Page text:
We weren’t the only ones who noticed these traits of weirdness. Being weird used to evoke emotions of fear and intolerance. In our modern world of rapid changes and extreme complexity, weird has become a desirable attribute, especially in the technology industry, which continues to play a major role in How Weird’s regional environment and immediate neighborhood. Weird has become associated with being creative and innovative. Thinking in a weird way has become the popular key to "stepping outside of the box", as we try to solve the planet’s problems, as well as our own. Being weird somehow plays a part in creating an effective peace event. Perhaps, like clowns and jesters, being weird gives people permission to tear down preconceptions and rewrite all the rules, placing them in a position to find new ways of living and interacting with others. Being weird encourages people to open their mind and accept new perspectives. Being weird allows people the opportunity to be outside of their usual way of doing and seeing things, and try a fresh approach. Plus being weird is fun.

Having people arrive in strange and colorful costumes reinforces the element of weirdness and unexpectedness, that anything is possible. At first, we just liked wearing costumes. But soon we noticed that it is an excellent way to encourage individual expression and acceptance of others. Costumes enable people to be themselves. Individual costumes break down the associations with groups or ideologies, and allow people to appreciate others based solely on their creativity and interests.

How Weird inspires peace by bringing people together and allowing them to experience a place where everyone is accepted no matter what their background is. At How Weird, everyone is appreciated for having a unique perspective that is valuable to the whole. We encourage having an open mind by embracing the weirdness within us all, the things we do differently, the things that make us unique. What political or religious affiliation someone has makes little difference when they are in an outrageous costume, dancing in the middle of the street. How Weird provides a place where people can be understood by their similar passions. At How Weird, people are surrounded by unexpected opportunities to connect with others and find common ground. Despite the extreme diversity at the faire, it is all one community.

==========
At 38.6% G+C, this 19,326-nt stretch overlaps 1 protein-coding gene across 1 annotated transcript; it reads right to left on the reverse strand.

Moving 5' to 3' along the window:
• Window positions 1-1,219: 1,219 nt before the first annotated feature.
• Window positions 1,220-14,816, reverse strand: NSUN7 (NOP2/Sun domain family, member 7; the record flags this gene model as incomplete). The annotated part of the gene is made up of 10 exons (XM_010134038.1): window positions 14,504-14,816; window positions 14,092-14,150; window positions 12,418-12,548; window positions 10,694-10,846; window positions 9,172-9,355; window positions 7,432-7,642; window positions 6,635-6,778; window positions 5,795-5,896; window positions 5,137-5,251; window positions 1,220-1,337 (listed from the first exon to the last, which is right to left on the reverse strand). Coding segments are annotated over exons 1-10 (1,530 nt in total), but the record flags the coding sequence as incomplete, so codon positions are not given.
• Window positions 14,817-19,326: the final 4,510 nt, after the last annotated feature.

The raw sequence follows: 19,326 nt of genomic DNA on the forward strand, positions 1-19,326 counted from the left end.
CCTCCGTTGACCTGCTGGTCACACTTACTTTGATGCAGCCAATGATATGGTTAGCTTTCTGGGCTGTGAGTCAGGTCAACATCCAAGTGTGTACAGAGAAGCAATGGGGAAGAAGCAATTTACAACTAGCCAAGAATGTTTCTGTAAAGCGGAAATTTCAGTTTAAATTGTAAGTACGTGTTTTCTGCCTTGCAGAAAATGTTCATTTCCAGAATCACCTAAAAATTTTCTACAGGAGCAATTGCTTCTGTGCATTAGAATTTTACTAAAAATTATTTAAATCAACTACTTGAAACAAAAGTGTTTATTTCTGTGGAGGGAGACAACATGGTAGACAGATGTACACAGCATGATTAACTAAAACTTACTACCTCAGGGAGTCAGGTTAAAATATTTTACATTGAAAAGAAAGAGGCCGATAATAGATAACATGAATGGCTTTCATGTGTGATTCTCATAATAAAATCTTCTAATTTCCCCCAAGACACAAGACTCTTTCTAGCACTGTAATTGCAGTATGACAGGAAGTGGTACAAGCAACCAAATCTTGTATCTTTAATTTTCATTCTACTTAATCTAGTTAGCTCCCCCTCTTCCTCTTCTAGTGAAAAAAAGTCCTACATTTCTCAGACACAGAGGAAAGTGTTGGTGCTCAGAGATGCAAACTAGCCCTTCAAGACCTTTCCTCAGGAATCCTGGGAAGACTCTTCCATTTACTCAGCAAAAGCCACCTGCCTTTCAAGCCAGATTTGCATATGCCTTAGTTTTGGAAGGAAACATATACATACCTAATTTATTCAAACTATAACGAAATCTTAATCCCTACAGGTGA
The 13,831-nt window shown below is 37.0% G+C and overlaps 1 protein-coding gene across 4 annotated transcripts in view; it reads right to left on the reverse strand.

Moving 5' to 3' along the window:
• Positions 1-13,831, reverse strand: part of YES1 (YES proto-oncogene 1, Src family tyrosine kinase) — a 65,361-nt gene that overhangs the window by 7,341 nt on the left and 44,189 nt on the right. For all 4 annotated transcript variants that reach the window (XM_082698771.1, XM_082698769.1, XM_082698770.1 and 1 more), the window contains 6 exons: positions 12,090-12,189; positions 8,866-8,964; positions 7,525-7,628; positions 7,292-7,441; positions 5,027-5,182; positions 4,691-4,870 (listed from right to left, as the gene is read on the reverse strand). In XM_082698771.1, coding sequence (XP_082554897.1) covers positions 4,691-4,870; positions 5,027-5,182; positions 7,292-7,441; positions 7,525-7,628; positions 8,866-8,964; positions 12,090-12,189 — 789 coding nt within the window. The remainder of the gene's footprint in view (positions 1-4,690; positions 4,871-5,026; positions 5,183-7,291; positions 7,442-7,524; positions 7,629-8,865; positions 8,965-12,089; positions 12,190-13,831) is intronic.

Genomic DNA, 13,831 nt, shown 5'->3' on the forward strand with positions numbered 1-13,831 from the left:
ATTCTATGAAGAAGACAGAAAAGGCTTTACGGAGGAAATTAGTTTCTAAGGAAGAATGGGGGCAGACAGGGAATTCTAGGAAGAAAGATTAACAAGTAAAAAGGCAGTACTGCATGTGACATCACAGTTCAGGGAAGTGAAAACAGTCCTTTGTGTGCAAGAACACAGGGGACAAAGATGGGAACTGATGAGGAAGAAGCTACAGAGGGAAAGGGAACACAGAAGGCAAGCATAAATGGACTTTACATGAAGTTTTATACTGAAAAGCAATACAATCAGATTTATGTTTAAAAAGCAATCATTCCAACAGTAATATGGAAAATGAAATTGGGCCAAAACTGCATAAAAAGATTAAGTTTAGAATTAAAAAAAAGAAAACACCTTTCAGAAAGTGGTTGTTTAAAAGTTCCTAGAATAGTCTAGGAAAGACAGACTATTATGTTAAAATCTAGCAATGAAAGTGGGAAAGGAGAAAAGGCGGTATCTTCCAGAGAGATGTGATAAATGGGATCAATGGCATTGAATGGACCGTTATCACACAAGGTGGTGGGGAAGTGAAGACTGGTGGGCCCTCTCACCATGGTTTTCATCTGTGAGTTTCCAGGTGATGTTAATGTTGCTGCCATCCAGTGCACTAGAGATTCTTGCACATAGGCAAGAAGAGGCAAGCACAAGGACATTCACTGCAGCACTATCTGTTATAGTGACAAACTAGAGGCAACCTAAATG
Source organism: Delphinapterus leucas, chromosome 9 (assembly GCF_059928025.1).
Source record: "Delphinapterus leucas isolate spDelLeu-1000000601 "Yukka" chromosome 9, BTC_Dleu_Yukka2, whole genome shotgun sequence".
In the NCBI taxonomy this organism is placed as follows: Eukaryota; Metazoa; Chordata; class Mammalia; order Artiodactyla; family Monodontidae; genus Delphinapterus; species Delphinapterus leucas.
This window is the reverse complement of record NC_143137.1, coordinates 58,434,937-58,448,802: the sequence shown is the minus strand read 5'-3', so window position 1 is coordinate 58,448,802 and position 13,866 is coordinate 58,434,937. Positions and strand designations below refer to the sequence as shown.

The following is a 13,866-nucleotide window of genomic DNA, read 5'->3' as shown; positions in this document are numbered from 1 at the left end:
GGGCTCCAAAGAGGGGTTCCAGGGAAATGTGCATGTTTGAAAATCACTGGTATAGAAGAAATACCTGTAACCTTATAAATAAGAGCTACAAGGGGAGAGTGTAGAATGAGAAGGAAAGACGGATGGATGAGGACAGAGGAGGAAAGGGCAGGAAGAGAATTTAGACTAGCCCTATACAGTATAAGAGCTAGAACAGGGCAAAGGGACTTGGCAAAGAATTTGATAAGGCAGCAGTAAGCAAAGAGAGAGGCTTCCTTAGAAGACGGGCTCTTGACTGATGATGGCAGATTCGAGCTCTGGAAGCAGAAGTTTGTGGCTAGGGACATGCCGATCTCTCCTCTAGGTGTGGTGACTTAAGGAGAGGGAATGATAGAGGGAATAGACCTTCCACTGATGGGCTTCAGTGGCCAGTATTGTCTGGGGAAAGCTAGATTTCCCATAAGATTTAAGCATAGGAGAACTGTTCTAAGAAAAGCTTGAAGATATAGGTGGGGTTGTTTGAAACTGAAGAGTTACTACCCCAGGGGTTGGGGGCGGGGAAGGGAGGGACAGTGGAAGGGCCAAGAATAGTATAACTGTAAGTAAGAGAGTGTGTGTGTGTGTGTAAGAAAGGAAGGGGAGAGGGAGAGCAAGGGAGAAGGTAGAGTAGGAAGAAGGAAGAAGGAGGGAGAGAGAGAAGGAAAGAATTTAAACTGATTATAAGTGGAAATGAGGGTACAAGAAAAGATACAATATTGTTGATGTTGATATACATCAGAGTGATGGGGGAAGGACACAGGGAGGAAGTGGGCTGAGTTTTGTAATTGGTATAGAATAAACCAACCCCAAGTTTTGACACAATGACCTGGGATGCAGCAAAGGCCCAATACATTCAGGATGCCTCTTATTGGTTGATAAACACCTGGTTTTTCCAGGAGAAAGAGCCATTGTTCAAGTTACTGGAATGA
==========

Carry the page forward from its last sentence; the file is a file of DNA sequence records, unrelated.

The extreme participation of the faire goers, especially the costumes and dancing, encourages a level of acceptance and appreciation rarely seen at a public event. It is an environment that fully embraces inclusion and appreciation. By accepting others’ perspectives, we increase our capacity for empathy and understanding. Allowing yourself and others to be weird can be an important lesson in peace. In a place where everyone is weird, then every way of seeing things becomes equal, and differences are more appreciated. This leads to collective empathy and understanding. If this level of respect for each other was the standard way of dealing with each other, there would be no more wars.


The faire is a lot of fun. Peace is fun. Fun makes everything better. Having a positive attitude helps to connect with others and appreciate them. Plus it’s hard to fight when you’re having fun. Fun often results in smiles, which are very contagious. Smiles help to make people happy, even at a distance. And happy people are at peace.

Buckminister Fuller noticed that to create change, you need to built something new that makes the old way obsolete. We feel that in order to create a new world that is sustainable and at peace, we need to build something that is better and more fun. Peace is badly needed now, so that we may thrive on this planet and coexist with each other. It is through music, art, and the imagination that peace is always possible.





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Peace is life.


Sociologist Jane Addams, winner of the Nobel Peace Prize in 1931, observed that “peace is not merely an absence of war, but the nurture of human life.” Peace is a celebration of our co-existence, a necessity in our collective struggle to survive and flourish, and an acknowledgement of our inter-connections and mutual needs. Peace is recognizing within others the same things that are inside of you. Peace is combining of efforts to increase our collective potential.